Agent Orange Exposure Still Haunts Vietnam Veterans, But Hope Remains

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Samantha Carpenter

In my first article for veterans, I spoke specifically on the issue of PTSD in American veterans. During my research, I discovered that post-traumatic stress disorder can impact a person for an entire lifetime. In my own situation, I experienced post-traumatic stress disorder in the first few years back from my service in Vietnam. Surprisingly, PTSD resurfaced in my life 50 years later. This occurred when I decided to write on my experiences in Vietnam and the issues facing American veterans today relating to Agent Orange and PTSD. If you or someone you know is struggling with either of these service-connected issues, please contact the Veterans Administration.

Agent Orange exposure is making a significant impact on the lives of many veterans who served in Vietnam. This chemical herbicide was sprayed on the trees and vegetation in the jungles of Vietnam. It’s purpose was to kill the dense foliage where the Viet Cong would hide and conceal their weapons and supplies from military detection. The use of Agent Orange was discontinued in 1969 when it was determined that the toxic chemical in this herbicide was causing cancer in animals. The scientific community advised our military that Agent Orange could cause the same results in our military personnel in Vietnam.

Sadly, many Vietnam veterans have faced severe physical issues related to contact with Agent Orange. It is impossible to know how many Vietnam veterans have died due to illnesses incurred from their exposure to the chemical.The Veterans Administration has been treating Vietnam veterans with exposure to Agent Orange for decades. Personally, I was exposed to Agent Orange from March 1967 through March 1968. It was nearly 50 years later when I was diagnosed with multiple myeloma, aka bone marrow cancer. My doctor asked if I had been exposed to Agent Orange when I served in Vietnam. He suggested that I contact the Department of Veterans Affairs to obtain assistance with the cost of my treatments. Thankfully, the Veterans Administration accepted responsibility for my diagnosis. They approved my disability rating and have been supplying medications for over five years. The cost of my required medications to treat multiple myeloma are in excess of $140,000 per year. I thank the Lord for strengthening me during this challenging time. My doctor had told me, without help I had only six months to live. That was five years ago. Praise the Lord for His divine touch on my life.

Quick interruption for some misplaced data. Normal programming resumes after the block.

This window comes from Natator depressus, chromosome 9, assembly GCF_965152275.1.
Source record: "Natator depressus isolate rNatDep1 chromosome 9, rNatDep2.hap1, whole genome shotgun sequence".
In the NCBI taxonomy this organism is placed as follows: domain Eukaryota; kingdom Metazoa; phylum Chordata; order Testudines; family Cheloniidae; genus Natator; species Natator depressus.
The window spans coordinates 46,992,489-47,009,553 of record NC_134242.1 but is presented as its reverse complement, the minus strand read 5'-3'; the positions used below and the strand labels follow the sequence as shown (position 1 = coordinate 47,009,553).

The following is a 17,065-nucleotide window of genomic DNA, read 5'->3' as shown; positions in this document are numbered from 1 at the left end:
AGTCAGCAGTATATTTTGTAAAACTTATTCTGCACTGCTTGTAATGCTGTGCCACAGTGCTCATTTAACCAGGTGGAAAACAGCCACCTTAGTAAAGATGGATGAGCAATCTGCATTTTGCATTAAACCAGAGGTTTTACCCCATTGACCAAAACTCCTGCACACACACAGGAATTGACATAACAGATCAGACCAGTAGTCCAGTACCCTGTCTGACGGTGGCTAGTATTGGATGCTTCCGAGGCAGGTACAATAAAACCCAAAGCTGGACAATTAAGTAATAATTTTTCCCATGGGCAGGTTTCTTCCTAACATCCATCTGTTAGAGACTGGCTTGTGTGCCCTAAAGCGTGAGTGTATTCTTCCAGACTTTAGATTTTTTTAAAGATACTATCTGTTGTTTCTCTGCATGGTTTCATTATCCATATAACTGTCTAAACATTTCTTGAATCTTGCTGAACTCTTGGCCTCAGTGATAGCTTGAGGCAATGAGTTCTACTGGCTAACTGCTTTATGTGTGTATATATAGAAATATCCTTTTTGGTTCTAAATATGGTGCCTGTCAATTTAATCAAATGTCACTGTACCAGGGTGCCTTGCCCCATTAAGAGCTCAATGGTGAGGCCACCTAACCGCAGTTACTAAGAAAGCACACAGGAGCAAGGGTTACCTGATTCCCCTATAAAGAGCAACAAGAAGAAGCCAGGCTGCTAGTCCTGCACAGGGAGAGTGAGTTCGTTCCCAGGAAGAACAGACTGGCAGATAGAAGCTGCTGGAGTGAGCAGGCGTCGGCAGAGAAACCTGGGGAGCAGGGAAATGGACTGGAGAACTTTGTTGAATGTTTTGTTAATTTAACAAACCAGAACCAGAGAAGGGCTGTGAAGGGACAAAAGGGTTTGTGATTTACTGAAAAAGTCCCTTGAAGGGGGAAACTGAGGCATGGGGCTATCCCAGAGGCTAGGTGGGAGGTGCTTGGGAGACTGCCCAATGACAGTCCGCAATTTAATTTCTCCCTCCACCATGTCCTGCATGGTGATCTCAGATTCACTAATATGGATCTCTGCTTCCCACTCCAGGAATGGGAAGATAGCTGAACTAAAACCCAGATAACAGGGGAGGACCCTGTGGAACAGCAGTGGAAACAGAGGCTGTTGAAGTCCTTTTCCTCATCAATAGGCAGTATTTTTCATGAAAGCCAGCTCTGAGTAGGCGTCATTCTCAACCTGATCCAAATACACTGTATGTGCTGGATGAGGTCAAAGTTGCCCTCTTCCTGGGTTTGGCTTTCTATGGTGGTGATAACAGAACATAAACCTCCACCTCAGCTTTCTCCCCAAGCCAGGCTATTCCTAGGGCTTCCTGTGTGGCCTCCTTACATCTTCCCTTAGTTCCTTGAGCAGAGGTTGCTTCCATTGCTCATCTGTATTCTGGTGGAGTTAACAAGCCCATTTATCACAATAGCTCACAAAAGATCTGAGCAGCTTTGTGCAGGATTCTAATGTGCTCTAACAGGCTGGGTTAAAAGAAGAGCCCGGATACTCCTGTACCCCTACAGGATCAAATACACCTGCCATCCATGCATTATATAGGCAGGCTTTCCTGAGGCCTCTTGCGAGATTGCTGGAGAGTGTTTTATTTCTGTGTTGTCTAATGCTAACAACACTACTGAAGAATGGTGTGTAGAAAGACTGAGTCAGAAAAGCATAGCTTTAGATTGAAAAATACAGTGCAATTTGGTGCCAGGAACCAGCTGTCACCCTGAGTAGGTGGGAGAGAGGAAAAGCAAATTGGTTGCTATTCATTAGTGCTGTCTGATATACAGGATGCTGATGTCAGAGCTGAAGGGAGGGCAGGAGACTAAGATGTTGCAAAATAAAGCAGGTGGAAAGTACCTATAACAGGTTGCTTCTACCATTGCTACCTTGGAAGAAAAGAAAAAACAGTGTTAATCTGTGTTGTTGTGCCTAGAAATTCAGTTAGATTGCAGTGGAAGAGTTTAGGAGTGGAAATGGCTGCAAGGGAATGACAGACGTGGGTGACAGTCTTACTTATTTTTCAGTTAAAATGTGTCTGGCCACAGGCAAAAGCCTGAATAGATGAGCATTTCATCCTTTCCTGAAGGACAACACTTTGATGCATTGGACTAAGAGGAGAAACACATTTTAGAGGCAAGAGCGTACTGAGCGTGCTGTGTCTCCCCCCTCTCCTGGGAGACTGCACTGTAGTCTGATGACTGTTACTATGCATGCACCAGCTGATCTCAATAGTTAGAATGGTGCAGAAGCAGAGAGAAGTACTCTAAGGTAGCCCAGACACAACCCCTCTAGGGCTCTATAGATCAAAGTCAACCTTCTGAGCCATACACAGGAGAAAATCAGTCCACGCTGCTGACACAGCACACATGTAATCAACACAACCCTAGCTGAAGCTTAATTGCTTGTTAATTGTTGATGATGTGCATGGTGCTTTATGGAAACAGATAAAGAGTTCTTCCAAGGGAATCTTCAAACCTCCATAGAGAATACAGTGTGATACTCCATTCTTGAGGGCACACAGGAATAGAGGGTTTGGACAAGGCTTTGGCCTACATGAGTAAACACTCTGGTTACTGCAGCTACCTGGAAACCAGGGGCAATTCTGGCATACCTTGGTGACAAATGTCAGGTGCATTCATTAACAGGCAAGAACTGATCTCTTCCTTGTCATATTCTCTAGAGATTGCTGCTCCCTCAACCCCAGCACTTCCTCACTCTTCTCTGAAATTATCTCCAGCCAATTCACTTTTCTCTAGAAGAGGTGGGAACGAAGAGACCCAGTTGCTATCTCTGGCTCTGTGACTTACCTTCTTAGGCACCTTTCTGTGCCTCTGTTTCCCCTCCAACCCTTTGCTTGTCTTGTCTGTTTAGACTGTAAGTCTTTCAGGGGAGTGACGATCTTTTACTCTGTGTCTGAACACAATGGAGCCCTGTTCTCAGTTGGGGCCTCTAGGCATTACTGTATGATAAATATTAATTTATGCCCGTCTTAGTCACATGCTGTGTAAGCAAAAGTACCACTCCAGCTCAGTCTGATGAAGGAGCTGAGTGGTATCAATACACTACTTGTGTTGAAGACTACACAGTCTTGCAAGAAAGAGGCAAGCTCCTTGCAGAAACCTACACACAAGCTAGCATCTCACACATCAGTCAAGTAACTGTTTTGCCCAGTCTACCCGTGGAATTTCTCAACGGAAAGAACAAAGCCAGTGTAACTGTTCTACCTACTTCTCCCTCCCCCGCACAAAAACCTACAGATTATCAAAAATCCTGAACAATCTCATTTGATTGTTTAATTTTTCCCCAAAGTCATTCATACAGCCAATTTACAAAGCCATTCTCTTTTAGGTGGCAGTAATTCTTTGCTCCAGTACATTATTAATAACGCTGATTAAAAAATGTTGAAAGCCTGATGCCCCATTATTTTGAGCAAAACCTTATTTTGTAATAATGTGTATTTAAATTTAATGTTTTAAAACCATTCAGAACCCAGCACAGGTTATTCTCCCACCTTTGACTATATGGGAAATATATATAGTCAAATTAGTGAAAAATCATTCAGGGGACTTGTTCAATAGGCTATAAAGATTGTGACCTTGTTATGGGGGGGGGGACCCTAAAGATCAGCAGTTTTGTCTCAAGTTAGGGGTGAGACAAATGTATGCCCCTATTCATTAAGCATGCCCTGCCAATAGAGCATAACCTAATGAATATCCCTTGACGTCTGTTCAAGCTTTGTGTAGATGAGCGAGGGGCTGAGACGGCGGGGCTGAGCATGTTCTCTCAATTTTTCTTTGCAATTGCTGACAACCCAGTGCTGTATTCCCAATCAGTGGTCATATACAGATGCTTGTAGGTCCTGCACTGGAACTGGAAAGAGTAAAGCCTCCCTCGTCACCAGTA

The purpose of this article is to bring awareness to those who were exposed to Agent Orange. Imagine how many Vietnam veterans may be unaware of their right to obtain help from the Veterans Administration due to their exposure to Agent Orange. There are numerous other medical conditions our Vietnam veterans may be facing today due to an encounter with this deadly herbicide. I strongly suggest that if you are aware of any Vietnam veteran who has been diagnosed with cancers of the blood to contact the Veterans Administration for assistance. The Department of Veteran Affairs will provide a list of other Agent Orange caused cancers and physical diseases.

Another one of my concerns is the lack of our government to be proactive in locating those individuals who may be suffering from Agent Orange related issues. It took nearly 50 years for the disease to break forth in my body. Yet, during that time, the Veterans Administration made no attempt to check me for a potential disease related to Agent Orange exposure.

Help Our Veterans

Now, what should we all do to help our veterans? Pray for our veterans. Volunteer at a veterans hospital. Contact our representatives in Congress and tell them to act on this issue. Tell a Vietnam veteran “welcome home” and “thank you for your service.”

Heavenly Father, I pray your blessings would be upon American veterans. Father help us to reach out to the veterans in our community to let them know that you love them and have a plan for their lives. In Jesus’ name I pray, amen.

John 15:13 (NLT) says, “There is no greater love than to lay down one’s life for one’s friends.”

If you’d like additional information about my writings on Vietnam, please go to my website at Also, be sure to listen to the Quality Christian Living with David C. Friend podcast on Charisma Podcast Network for other practical steps to create a quality Christian life according to God’s principles. {eoa}

Read articles like this one and other Spirit-led content in our new platform, CHARISMA PLUS.

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